Posted by: Steven Harris | November 17, 2008

To the Lighthouse

Stephen Abram visited my library last week. He was a guest of the Rio Grande chapter of the Special Library Association. Abram is the Vice President of Innovation at SirsiDynix and current SLA president. He gave a speech at our library, which I was unable to attend. There was, however, a brownbag luncheon with him as well.

The luncheon format was really a lot of fun. Mr. Abram had an opportunity to speak casually with librarians from all over Albuquerque. He’s an innovative kind of guy, as you might expect. The lunch conversation as mostly about how librarians adopt technology and adapt to technological change.

A couple of interesting points that came up:

I asked about how to encourage library workers who are near retirement to embrace change. “Why bother? I’m out of here in 2 years. What’s in it for me?” Abram made the good point that people are living longer and continuing to work up to a more advanced age. They also may work part-time or volunteer after retirement. People who retire still have a good 20 years of work left in them, Abram said. Excellent point. And, I just realized, what library will want a part-timer or volunteer who is completely bamboozled by new (or current) library technology?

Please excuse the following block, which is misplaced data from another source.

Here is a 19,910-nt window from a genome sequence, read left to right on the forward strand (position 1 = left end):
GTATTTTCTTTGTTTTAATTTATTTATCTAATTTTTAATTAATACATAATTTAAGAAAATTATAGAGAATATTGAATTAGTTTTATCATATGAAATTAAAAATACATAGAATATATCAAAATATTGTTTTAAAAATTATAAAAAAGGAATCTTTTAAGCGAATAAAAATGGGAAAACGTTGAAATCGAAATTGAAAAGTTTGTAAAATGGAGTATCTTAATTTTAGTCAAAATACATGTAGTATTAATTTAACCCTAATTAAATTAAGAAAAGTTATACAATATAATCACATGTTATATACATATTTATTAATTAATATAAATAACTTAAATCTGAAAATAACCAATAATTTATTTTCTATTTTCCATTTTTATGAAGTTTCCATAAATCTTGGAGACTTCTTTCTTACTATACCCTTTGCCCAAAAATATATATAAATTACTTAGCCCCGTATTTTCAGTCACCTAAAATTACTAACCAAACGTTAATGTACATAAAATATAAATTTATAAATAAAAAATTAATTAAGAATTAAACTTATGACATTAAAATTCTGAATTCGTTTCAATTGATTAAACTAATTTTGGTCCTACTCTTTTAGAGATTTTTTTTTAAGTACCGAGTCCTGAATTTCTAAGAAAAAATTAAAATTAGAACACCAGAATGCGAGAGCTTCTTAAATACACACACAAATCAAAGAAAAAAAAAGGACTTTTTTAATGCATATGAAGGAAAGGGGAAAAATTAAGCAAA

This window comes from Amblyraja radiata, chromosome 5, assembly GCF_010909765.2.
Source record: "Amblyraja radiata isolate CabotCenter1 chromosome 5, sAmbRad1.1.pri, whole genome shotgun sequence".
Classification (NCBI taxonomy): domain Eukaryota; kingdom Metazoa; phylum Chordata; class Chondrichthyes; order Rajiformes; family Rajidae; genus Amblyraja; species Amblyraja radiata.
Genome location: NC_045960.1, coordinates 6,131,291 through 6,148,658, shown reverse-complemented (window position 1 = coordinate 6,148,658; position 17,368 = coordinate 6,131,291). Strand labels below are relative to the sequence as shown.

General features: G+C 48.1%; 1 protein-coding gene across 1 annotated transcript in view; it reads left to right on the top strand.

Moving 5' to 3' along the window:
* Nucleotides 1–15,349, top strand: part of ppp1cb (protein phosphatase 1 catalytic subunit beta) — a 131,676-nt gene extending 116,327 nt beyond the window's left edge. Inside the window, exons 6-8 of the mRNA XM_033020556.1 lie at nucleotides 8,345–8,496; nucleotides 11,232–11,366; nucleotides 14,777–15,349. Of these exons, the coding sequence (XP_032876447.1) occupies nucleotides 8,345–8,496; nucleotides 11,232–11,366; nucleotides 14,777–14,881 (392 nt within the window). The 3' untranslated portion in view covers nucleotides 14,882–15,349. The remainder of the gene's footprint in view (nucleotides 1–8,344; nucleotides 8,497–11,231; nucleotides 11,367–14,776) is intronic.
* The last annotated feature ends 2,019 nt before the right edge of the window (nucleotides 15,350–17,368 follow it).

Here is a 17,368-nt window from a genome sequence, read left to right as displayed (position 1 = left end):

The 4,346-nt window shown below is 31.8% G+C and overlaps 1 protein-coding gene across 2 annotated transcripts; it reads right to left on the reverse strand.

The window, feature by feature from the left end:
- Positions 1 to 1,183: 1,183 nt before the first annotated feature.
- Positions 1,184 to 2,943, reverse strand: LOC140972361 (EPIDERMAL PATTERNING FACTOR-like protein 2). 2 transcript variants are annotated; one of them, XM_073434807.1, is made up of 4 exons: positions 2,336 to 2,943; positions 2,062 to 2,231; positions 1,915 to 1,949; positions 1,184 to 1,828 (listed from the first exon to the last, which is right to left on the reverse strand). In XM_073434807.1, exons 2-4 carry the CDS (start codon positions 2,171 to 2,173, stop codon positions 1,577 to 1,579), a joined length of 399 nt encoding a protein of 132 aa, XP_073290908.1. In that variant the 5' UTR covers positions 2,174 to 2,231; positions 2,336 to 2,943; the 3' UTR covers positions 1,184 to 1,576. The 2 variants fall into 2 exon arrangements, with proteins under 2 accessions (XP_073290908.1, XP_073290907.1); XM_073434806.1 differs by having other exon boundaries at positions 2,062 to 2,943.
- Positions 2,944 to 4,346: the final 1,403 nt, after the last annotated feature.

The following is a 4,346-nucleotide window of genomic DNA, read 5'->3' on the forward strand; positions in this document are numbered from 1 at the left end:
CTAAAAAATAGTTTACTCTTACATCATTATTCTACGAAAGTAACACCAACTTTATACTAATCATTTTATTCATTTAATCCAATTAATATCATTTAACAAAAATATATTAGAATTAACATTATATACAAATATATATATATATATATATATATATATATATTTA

Another contrary point was made that librarians can adopt new technology and social networking tools like Facebook, but we never “speak them fluently” like those who are born digital, as it were. Maybe us oldsters will always be foreigners in this country. That was a point made by one of the librarians attending the meeting. Abram (and I) didn’t quite buy it entirely. Sure, there may be some barriers to comprehension in the use of social networking tools (what’s up with Twitter?), but I think the language fluency metaphor can be pushed too far. I think it’s more like riding a bike or learning to use a hammer. With enough practice, you can speak like a native and hammer like a carpenter!

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Responses

  1. So, here’s my story along these lines–not library related at all. I have lots of “friends” on Facebook from all parts of my life, including some highschoolers in my family. Personally, I love the status line and like to keep it reasonably up to date–or to comment on someone else’s status line. My young cousins and my brother tell me that it’s “creepy” to comment on the status line. Maybe a generational thing? So, am I using FB incorrectly? And does it mean that I need to bring myself up to speed on this communication medium? I *generally* consider myself pretty savvy.

  2. So, maybe there are cultural and generational differences in the way some tools are used, but however much the youngsters might think they’re right, I can’t see that one is more correct than the other. Like, my mom and Christina Aguilera both wear dresses, but, um, they’re different!

  3. I think another way to look at it is shift in learning style. That’s probably more accurate than a language metaphor. School-age children now are more likely to be more nimble at jumping from point to point to point. To an older person, this may look like ADHD, but it’s not — it’s adapting learning style to the information flow coming at them. The trick is if one is not from that generation of learners, you’d better at least be aware of it when teaching that generation.


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